Ciro Rodriguez Says He’s The Fighter South Texas Needs
San Antonio, Texas — Ciro Rodriguez spent time during the 1990s and early 2000s serving the people of South Texas in Congress as a Democrat, and most recently lost his seat in 2010 to Republican Francisco “Quico” Canseco (who declined an interview with NewsTaco). Now, Rodriguez is hoping to first beat fellow Democratic candidate for the 23rd district Pete Gallego, and then take on Canseco in November. Although the whispers among the political caste in Texas favor Gallego, Rodriguez is coming at this primary election with everything he’s got.
A recent chat with the seasoned congressional candidate started off with his insistence that the current political districts, including his own, are not beneficial to Latinos in Texas. “We have a very discriminatory map as far as I’m concerned that was done deliberately and maliciously to discriminate and basically cut us out,” he told NewsTaco. A side effect of the confusion and complicated political districting is that Latino voters may be frustrated when their polling places move, or confused about their district.
Rodriguez says up front that he has already represented 22 of the 29 counties in the district that stretches from far West Texas to South Texas. He told us that, much like his first foray into politics as a school board member, this time around at 65 years old, he is running because he wants to make a difference.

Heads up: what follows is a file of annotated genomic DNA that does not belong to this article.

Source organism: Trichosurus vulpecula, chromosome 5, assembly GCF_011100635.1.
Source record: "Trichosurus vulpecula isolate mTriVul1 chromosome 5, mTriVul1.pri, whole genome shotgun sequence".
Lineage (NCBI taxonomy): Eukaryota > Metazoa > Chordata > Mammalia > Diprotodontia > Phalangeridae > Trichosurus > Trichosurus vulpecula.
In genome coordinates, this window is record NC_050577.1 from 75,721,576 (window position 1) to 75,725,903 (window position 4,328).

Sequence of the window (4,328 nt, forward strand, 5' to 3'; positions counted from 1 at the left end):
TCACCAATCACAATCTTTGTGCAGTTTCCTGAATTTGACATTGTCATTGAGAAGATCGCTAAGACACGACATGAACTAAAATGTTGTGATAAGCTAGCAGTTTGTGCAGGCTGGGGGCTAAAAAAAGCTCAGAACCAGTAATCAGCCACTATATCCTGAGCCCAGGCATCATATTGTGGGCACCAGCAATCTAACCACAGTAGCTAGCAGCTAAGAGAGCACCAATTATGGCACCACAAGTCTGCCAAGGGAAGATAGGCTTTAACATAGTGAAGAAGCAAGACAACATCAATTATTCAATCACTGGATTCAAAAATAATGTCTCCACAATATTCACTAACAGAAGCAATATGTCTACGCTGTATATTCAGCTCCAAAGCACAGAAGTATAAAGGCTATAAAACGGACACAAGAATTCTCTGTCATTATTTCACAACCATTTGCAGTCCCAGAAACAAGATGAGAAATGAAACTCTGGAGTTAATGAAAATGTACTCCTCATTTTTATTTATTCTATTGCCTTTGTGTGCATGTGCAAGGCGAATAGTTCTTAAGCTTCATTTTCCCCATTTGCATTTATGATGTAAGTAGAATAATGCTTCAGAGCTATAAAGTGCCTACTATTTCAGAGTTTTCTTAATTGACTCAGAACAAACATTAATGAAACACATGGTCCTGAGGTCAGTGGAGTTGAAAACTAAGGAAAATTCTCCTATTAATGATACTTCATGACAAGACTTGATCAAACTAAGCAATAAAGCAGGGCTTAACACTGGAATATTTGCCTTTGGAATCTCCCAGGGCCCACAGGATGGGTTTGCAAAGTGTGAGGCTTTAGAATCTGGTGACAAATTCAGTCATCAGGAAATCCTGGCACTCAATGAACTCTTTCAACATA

“Now, more than ever, there are two visions for this country. One with access to health care, Medicare, Medicaid, with pensions and Social Security, and one without,” he said at his South San Antonio campaign headquarters.
Rodriguez spoke of his districts with the kind of familiarity and ease that borders on the familial. when asked what were the most important issues for this district, he had trouble settling on one, but did mention the economy, energy (everything from oil and gas to solar and wind), as well as tourism and trade. He spoke of national parks in the district, the effect of healthcare and prescription costs on constituents of the district, infrastructure investments, education, and defense and military interests there.
In this case, Rodriguez points to his seniority in Congress as a pivotal reason he should be reelected; that way he can hit the ground running. He wants to characterize himself as a fighter, a someone’s got to stand up against the anti-healthcare, antisocial security crowd, but more importantly, as the only one who can.
“Making changes requires rancorous types of engagement. This is the time to stand up, this is the time for people to come to the plate,” he told NewsTaco. “If you look at the candidates that are out there, I have the best experience.”